Johnson has proven good at ending regular season games. However, his ERA is a rather lofty 3.26—not bad, but certainly not a dominant closer’s number. And the fact that he’s notched only 28 K’s in 49 IP is none too impressive, either. The numbers hint Johnson might not have the stuff needed to reliably finish against the best of the best.
Kenley Jansen in the Dodgers dugout.
A 24-year-old fireballer with dominant stuff, Jansen matured into the closer’s role after spending the first month and a half of the season as a middle reliever.
He’s got 81 Ks and 19 BB in 53.2 innings. That’s great. His WHIP is 0.84 and his ERA is 1.84—those numbers are also phenomenal.
The only question mark with Jansen is that he’s converted just 83 percent of his save opportunities—24 in 30 chances. Despite his obvious talent, blowing six saves in 30 chances doesn’t translate to lights-out numbers.
Jansen pitches with power—there’s no doubt about that. But this young hurler may not be fully developed yet.
When Hanrahan put up career-best numbers in 2011—40 for 44 in save opportunities with an ERA of 1.83—in his first year as a closer, some dismissed his performance as a fluke. Now, Hanrahan has undeniably silenced his critics.
Hanrahan is 33 for 36 in save opportunities over the 2012 season to date, and he's posted an ERA of 2.62 with 54 Ks in 44.2 IP. However, his walk totals—22 through 47 games, as opposed to just 16 in 70 appearances last year—are a little higher than Bucs fans might like them to be.
Hanrahan pitched well, but does he have the accuracy to ensure that the Pirates can close out a close series?
It’s no easy feat to step into the shoes of a legend, but that’s what the Yankees have asked Rafael Soriano to do—and he has responded well.
After all-time saves leader Mariano Rivera went down early in the season with an ACL tear, Soriano—who put up good numbers as a closer with the ’09 Braves and ’10 Rays before joining the Yankees as Rivera’s setup man last year—has done well. He has managed 29 saves in 31 opportunities to date, all while posting a 1.71 ERA and garnering 48 Ks in 47.1 IP.
The Yankees are always a threat to go deep in the playoffs, and, even though they’ll all be missing Mariano Rivera in the Bronx, Soriano has proven that he’s up to the challenge of taking the Bombers as far as they can go.
Aroldis Chapman flashes a rare smile.
The 2012 Reds find themselves back on top of the NL Central, and Aroldis Chapman’s inspiring presence in their bullpen has been one big reason for their success.
The fireballing Cuban defector is putting up his best numbers to date in his third year in the bigs. His 106 Ks and just 14 BBs in 57 IP are numbers that are unmatched by anyone else in the league. His WHIP of 0.68 and ERA of 1.26 are also career bests, but they’re no shock—Chapman’s career WHIP is below 1.00 and his career ERA is below 2.50. Chapman can straight up play.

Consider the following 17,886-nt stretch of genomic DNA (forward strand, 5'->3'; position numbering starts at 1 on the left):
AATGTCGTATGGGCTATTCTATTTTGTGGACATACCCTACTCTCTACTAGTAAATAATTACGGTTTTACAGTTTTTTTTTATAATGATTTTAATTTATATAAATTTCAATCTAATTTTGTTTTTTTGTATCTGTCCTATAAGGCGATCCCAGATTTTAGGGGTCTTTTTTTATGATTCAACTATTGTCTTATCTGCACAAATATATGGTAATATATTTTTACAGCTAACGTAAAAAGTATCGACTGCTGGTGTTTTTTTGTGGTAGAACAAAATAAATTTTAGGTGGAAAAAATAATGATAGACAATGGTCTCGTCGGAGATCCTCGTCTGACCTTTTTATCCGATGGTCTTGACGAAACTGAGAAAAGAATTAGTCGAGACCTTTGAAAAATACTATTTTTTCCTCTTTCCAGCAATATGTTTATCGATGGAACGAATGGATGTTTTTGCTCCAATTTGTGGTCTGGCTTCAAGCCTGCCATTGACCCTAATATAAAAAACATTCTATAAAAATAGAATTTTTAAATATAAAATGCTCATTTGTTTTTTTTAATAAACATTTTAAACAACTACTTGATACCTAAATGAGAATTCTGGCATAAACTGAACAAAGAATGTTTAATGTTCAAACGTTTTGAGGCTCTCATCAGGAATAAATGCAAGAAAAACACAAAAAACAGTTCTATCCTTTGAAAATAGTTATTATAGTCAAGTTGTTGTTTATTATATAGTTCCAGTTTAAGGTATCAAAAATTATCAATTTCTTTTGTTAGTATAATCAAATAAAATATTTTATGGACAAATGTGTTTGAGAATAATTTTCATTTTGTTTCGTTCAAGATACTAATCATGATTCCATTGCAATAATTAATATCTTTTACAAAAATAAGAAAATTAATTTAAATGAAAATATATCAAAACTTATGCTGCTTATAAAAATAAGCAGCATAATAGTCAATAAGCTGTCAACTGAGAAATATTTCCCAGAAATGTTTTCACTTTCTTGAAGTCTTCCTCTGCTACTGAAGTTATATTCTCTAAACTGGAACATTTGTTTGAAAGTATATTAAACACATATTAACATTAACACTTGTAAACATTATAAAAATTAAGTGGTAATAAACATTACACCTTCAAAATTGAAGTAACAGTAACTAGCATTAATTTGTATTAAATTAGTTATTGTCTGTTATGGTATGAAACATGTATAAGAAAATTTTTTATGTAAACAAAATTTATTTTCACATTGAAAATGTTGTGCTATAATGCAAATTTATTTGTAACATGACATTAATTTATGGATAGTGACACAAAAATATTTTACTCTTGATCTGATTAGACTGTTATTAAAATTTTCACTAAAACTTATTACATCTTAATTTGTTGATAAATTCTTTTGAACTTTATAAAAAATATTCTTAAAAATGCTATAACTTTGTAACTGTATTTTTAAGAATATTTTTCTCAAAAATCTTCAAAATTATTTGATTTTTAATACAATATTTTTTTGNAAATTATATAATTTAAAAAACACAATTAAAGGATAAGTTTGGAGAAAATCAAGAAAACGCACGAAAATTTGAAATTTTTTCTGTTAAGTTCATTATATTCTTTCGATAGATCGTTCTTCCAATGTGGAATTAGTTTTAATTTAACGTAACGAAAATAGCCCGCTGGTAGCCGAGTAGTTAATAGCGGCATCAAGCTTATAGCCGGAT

While Chapman has shown a few chinks in his armor—he has blown four of his 32 save opportunities—he’s darn-near unhittable when he’s at his best. If Chapman can keep his speed up through the end of the year—his fastball was clocked at over 105 MPH earlier this season—opposing hitters will need to watch out.
Rodney is one of two older relievers who have settled in nicely this season. He was the closer for the Detroit Tigers in 2009; then he moved to the Angels and lost his spot because he couldn’t keep his ERA below 4.00. Rodney rebounded and settled in Tampa Bay in the offseason, and now—at 35—he’s having his best year ever. To date, Rodney has posted an ERA of 0.8, has 37 saves in 39 chances and he’s notched 54 Ks in 55.2 IP for the Rays.
There is no doubt that Fernando Rodney is having a great year, and he has been dominant all season. He was even an All-Star. The only question keeping him from the top of this list is he has little postseason experience. When the going gets tough, who knows whether he’ll be able to keep pitching so well?
What a year for Joe Nathan. If Fernando Rodney has done well, Joe Nathan has done even better.
At 37, Nathan is the oldest closer on any of the contending teams. Regardless of age, he’s undeniably one of the best.
Some believed that Nathan would not be the lights-out closer he was in the 2000’s with the Twins when he posted 246 saves over a six-season stretch that included two top-5 Cy Young ballots and a combined ERA of 1.87. Indeed, after he missed all of 2010 with an injury, Nathan had a poor 2011 and was released by the Twins outright.
The Rangers took a gamble on Nathan’s recovery, and it paid off. So far Nathan has converted 23 saves in 24 chances for Texas, and his 54 Ks in 45.1 IP—with only eight BB—indicates that Nathan still knows how to control the late innings.
And the best of the bunch………
Craig Kimbrel, how does it feel to be the best closer in the majors?
Though there is some stiff competition, it’s fair to say Craig Kimbrel may be the best closer in the league.
After a breakout 2011 that saw him lead the league with 46 saves and claim Rookie of the Year honors, Kimbrel has only gotten better. His WHIP is an infinitesimal 0.66. His ERA is just 1.23. He’s converted 31 of 33 save opportunities, all while notching up 77 Ks and just 11 BB in 44.0 innings of work.
Kimbrel is arguably the best closer in the game today, and the Braves—as they make a run for the top spot in the NL East—are lucky to have him.